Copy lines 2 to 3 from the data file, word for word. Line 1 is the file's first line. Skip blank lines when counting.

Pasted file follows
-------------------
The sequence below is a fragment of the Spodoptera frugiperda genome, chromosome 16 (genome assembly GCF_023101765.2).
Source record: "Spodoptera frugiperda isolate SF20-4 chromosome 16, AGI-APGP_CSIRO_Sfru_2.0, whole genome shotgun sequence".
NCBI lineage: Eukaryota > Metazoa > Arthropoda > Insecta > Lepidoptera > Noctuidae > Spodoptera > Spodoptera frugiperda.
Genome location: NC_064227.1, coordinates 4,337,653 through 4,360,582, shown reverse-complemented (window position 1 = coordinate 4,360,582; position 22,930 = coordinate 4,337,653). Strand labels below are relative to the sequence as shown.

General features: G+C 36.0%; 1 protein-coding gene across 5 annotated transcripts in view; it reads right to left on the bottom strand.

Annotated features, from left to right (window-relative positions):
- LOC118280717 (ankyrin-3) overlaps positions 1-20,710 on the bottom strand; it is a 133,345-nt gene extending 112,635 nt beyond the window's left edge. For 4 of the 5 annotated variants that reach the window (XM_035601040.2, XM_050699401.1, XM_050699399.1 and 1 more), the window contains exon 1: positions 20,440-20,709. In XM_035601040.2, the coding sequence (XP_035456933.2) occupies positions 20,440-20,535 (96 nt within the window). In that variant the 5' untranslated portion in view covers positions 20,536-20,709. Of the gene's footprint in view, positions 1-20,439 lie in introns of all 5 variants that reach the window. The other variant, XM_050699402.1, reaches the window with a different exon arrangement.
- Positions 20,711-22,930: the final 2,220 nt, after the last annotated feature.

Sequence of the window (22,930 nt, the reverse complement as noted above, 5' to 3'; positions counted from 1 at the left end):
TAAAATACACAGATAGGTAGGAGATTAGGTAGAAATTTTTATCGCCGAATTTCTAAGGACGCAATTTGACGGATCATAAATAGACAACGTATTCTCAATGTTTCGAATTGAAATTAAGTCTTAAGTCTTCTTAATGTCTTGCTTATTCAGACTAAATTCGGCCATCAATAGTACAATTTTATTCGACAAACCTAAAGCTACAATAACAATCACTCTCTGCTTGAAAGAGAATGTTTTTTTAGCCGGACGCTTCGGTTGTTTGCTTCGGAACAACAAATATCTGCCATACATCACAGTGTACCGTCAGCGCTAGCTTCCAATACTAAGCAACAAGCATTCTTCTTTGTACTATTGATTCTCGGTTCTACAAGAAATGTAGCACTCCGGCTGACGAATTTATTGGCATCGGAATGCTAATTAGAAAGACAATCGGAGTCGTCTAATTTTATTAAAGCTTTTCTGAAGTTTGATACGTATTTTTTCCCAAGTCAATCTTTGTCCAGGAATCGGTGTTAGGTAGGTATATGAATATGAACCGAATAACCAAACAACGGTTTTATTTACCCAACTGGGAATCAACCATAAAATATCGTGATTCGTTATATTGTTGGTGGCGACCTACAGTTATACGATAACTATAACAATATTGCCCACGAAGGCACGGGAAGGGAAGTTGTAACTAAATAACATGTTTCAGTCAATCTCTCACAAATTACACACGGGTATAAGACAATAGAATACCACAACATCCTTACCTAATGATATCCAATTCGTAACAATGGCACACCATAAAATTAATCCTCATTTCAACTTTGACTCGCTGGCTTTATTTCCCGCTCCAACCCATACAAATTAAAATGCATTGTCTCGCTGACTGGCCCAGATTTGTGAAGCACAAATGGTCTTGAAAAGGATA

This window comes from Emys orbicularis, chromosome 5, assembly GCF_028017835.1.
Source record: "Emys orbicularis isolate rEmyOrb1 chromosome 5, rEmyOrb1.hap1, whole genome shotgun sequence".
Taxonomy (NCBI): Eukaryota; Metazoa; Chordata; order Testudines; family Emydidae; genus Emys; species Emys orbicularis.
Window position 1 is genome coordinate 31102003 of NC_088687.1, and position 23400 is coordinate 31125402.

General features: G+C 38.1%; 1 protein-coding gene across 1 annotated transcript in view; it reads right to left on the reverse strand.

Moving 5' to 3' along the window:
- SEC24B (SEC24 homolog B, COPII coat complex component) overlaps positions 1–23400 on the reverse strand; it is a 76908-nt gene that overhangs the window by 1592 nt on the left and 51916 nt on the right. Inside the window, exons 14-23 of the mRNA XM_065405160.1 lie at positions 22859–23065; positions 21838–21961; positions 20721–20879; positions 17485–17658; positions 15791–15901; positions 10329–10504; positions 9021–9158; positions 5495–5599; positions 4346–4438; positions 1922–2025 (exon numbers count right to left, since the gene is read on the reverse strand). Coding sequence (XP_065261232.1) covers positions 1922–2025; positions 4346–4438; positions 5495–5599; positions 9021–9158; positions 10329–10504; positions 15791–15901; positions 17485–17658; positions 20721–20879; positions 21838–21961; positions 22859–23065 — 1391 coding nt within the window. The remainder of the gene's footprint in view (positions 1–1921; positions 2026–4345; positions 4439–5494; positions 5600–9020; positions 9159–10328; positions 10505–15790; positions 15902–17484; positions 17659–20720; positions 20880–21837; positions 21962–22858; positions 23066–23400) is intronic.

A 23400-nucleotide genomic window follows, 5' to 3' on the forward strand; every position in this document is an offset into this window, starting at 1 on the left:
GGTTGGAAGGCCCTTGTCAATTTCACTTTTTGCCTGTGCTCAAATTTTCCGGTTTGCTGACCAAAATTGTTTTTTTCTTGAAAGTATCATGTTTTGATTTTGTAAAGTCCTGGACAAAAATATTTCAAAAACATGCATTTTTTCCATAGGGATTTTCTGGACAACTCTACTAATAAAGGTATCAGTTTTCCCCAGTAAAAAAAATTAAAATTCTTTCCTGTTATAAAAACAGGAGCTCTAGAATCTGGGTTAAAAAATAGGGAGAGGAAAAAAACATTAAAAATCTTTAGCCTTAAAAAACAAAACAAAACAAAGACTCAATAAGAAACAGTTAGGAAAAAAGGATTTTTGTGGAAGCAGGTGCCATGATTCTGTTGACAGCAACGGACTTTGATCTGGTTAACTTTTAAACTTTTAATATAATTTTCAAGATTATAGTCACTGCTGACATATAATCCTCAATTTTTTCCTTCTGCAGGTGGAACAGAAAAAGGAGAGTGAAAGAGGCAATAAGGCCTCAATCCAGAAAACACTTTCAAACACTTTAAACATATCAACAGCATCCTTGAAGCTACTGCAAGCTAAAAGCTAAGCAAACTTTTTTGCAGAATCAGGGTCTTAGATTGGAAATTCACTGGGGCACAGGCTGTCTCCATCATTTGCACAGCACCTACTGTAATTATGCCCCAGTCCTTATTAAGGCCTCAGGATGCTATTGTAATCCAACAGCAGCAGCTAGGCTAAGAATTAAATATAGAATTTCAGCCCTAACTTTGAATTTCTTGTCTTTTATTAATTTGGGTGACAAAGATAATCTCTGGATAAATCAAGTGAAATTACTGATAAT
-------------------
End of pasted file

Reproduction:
Source record: "Spodoptera frugiperda isolate SF20-4 chromosome 16, AGI-APGP_CSIRO_Sfru_2.0, whole genome shotgun sequence".
NCBI lineage: Eukaryota > Metazoa > Arthropoda > Insecta > Lepidoptera > Noctuidae > Spodoptera > Spodoptera frugiperda.